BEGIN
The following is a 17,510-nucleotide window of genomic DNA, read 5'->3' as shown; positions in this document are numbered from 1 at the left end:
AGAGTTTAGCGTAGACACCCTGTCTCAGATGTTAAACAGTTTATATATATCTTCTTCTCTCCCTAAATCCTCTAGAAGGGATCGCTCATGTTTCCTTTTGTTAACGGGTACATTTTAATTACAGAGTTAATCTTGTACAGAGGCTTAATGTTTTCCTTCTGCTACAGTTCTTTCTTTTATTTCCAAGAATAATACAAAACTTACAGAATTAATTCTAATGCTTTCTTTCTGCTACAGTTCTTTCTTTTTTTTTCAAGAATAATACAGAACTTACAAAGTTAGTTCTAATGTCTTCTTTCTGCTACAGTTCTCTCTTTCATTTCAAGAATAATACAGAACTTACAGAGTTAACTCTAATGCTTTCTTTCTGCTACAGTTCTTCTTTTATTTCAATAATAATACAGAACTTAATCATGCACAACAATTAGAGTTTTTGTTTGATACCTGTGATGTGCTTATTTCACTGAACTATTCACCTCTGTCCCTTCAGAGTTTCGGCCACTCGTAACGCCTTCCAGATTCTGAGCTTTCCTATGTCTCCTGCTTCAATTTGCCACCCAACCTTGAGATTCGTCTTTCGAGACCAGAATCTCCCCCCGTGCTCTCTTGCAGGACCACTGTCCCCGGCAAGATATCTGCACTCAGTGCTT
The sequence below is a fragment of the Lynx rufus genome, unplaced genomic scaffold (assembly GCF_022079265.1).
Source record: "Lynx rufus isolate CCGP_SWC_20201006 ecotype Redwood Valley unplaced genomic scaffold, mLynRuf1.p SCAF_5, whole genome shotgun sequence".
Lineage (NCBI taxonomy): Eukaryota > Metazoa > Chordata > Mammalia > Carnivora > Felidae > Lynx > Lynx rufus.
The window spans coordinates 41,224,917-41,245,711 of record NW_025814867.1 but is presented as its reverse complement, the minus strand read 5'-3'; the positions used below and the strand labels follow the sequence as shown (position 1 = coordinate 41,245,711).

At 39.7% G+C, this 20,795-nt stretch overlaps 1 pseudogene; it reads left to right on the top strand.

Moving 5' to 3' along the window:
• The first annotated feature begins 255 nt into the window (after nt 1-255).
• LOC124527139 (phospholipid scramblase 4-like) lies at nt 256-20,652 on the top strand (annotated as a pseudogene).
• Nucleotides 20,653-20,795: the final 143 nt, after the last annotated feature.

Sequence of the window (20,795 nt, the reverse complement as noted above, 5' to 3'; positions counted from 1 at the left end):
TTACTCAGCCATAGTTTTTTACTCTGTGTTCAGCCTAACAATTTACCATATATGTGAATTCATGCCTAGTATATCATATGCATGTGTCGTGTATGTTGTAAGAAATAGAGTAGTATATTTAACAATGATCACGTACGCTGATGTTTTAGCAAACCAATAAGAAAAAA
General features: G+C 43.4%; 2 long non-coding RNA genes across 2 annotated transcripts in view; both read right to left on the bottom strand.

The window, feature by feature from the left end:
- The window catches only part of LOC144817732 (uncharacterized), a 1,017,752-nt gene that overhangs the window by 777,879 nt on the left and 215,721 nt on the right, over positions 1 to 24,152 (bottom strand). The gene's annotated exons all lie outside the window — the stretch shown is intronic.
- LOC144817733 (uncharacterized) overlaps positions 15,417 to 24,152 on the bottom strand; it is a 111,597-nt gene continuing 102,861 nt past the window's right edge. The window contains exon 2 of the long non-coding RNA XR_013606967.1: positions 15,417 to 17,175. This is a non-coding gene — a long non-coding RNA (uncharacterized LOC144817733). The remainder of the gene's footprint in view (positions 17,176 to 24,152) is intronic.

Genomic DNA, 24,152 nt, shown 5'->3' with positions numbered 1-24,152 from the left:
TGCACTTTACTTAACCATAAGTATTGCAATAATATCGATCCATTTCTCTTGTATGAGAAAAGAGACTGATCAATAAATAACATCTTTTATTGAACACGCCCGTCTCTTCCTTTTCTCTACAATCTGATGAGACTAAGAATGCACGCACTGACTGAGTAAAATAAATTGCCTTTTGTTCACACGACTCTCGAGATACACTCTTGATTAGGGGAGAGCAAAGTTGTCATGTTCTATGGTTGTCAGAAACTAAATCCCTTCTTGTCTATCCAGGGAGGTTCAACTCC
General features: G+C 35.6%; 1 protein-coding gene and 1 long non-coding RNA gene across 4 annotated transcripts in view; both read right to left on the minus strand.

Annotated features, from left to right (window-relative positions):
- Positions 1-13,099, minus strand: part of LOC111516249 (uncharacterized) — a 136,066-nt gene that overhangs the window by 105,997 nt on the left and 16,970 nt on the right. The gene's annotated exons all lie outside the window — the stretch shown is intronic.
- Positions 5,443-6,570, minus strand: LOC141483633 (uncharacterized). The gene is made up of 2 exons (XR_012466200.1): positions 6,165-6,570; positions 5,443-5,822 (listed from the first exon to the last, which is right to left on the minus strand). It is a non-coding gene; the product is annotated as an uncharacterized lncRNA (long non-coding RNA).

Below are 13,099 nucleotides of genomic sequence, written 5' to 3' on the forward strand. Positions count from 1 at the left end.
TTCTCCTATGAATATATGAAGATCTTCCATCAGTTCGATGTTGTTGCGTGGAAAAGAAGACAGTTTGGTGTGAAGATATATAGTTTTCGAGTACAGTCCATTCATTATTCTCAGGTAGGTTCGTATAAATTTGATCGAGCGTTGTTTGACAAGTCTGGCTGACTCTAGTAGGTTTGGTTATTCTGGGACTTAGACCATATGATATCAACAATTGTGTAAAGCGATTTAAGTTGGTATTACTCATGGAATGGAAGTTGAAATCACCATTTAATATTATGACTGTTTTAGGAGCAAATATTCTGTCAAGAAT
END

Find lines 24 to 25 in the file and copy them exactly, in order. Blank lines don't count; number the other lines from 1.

Below are 13,099 nucleotides of genomic sequence, written 5' to 3' on the forward strand. Positions count from 1 at the left end.
TTCTCCTATGAATATATGAAGATCTTCCATCAGTTCGATGTTGTTGCGTGGAAAAGAAGACAGTTTGGTGTGAAGATATATAGTTTTCGAGTACAGTCCATTCATTATTCTCAGGTAGGTTCGTATAAATTTGATCGAGCGTTGTTTGACAAGTCTGGCTGACTCTAGTAGGTTTGGTTATTCTGGGACTTAGACCATATGATATCAACAATTGTGTAAAGCGATTTAAGTTGGTATTACTCATGGAATGGAAGTTGAAATCACCATTTAATATTATGACTGTTTTAGGAGCAAATATTCTGTCAAGAAT